Since the inception of Grade D.C., the mayor's office has proudly trumpeted the city's marks -- even back in June when almost every participating city agency scored a C-, C or C+.

Steadily the grades have improved, and now an A+ for the department of Fire and Emergency Medical Services is at the center of a mini-controversy.

During Mayor Vincent Gray's news briefing Wednesday morning, Dorothy Brizill, a local watchdog, questioned how the agency could be performing so well during a period when the fire chief has faced so much public scrutiny.

As it turns out, only 10 different items -- three tweets and seven reviews submitted to the Grade D.C. website -- went into calculating that March score.

With such a small number of data points in March, just a few more reviews could significantly alter the department's score.

The city provided The Washington Examiner with the 86 reviews the department has received since it began participating in the Grade D.C. program in October. The majority of the reviews are positive and receive an A+ designation.

The reviews do not seem to mention ongoing concerns about Fire Chief Kenneth Ellerbe's department, which claims it inadvertently overstated the condition and readiness of its reserve fleet.

One A+ March review said it came from a nurse who makes several calls for assistance a year, complimenting the department's response times. Another A+ review came after a safety briefing for a local business group.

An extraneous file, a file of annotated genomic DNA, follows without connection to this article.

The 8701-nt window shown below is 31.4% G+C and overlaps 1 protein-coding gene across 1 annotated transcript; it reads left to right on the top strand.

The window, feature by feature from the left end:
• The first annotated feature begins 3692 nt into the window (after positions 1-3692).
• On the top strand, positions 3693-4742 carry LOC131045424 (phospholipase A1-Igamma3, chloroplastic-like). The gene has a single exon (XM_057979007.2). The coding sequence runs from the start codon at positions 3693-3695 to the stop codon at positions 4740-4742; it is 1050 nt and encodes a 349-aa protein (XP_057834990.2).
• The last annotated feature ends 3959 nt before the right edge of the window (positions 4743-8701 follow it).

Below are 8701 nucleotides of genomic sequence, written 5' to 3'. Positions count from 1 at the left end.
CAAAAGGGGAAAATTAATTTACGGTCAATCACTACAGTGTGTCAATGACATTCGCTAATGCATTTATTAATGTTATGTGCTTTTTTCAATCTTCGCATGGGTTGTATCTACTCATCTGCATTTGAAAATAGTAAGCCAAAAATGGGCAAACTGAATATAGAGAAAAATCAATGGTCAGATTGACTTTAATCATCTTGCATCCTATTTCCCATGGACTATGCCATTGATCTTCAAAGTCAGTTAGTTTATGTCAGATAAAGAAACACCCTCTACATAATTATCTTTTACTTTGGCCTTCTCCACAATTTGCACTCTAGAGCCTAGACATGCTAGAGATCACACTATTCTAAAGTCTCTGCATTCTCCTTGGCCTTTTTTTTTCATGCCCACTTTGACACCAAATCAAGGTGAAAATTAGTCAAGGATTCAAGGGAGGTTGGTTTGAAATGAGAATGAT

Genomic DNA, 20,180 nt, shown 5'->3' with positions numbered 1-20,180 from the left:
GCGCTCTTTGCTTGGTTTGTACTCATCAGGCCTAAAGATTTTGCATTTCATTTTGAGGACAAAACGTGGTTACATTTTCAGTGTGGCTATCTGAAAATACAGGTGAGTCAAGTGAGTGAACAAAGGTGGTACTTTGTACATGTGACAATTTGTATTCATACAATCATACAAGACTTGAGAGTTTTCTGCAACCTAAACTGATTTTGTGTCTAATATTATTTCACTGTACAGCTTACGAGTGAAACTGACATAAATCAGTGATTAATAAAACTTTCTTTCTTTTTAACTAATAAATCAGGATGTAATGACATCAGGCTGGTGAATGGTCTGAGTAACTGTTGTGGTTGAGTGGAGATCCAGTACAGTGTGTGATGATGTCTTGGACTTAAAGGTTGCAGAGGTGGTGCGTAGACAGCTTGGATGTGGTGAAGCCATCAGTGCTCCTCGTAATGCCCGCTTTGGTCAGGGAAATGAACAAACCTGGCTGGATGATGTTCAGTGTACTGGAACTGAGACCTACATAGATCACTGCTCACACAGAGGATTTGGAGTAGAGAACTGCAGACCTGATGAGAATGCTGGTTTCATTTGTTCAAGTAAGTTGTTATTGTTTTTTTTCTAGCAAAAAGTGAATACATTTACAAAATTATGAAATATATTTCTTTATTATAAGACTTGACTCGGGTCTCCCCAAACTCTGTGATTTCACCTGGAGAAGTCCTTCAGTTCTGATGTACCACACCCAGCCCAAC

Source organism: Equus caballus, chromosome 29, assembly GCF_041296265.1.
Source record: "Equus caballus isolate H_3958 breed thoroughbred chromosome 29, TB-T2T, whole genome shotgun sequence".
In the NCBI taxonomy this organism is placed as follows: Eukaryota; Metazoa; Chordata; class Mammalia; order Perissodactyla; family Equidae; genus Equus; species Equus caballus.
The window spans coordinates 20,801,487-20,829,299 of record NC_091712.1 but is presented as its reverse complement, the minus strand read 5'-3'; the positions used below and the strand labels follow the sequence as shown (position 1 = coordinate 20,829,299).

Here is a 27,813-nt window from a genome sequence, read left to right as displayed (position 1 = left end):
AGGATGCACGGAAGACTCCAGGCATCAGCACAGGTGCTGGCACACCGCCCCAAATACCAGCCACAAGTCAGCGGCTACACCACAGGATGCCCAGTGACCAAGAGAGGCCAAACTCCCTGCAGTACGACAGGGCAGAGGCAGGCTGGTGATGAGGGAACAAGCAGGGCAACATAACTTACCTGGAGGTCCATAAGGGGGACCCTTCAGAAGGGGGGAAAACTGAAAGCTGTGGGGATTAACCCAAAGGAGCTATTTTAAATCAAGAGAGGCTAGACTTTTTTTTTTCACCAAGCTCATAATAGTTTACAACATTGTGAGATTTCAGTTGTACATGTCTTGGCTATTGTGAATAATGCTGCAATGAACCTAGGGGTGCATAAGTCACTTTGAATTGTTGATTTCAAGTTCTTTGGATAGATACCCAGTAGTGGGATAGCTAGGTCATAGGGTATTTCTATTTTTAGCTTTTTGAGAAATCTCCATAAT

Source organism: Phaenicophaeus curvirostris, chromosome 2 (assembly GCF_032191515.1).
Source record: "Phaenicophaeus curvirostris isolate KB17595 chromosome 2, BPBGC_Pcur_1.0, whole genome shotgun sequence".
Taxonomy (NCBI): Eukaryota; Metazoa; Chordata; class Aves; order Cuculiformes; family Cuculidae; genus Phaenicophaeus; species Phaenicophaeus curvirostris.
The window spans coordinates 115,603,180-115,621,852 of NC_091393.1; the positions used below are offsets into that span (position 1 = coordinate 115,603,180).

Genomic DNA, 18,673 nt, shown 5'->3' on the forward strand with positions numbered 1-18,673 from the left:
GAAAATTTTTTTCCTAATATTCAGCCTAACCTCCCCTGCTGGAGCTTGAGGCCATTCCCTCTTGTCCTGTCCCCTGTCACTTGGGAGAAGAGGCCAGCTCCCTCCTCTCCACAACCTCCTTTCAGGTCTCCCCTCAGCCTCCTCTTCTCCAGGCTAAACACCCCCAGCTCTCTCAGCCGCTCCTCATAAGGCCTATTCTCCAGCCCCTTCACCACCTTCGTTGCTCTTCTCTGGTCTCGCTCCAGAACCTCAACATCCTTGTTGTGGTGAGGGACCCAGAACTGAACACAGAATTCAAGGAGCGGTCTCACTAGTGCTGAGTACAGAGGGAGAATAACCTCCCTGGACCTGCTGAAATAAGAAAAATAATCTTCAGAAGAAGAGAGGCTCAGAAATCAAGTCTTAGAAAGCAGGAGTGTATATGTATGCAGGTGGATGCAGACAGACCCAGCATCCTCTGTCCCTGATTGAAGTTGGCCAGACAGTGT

"I would hope the public still holds the firefighters in high regard," said Ed Smith, president of the D.C. Firefighters Association. "I would dare to say that we deserve part of that credit for that grade."

A company called newBrandAnalytics runs the Grade D.C. program, which costs the city $250,000 a year. Zach Boisi, their client services director, told The Washington Examiner that the program -- which was first designed for businesses looking to measure their online presence -- isn't exactly a comprehensive score.

It wouldn't be very good at reflecting an agency's internal problems, Boisi said -- such as if an agency underreported the problems with its reserve fleet, as the fire department has admitted to doing.

To get figured into the grades, Twitter users need to mention an agency's official account in their post. Besides collecting data from social media, Grade D.C. also accepts reviews on its website.

The firm works to delete duplicates, but otherwise it doesn't filter the reviews, which means government employees are not blocked from reviewing their own agencies.

"That's part of the Wild West of social media," Boisi said. "As you get a larger sample set you hope to make less statistically significant any fake reviews that come through."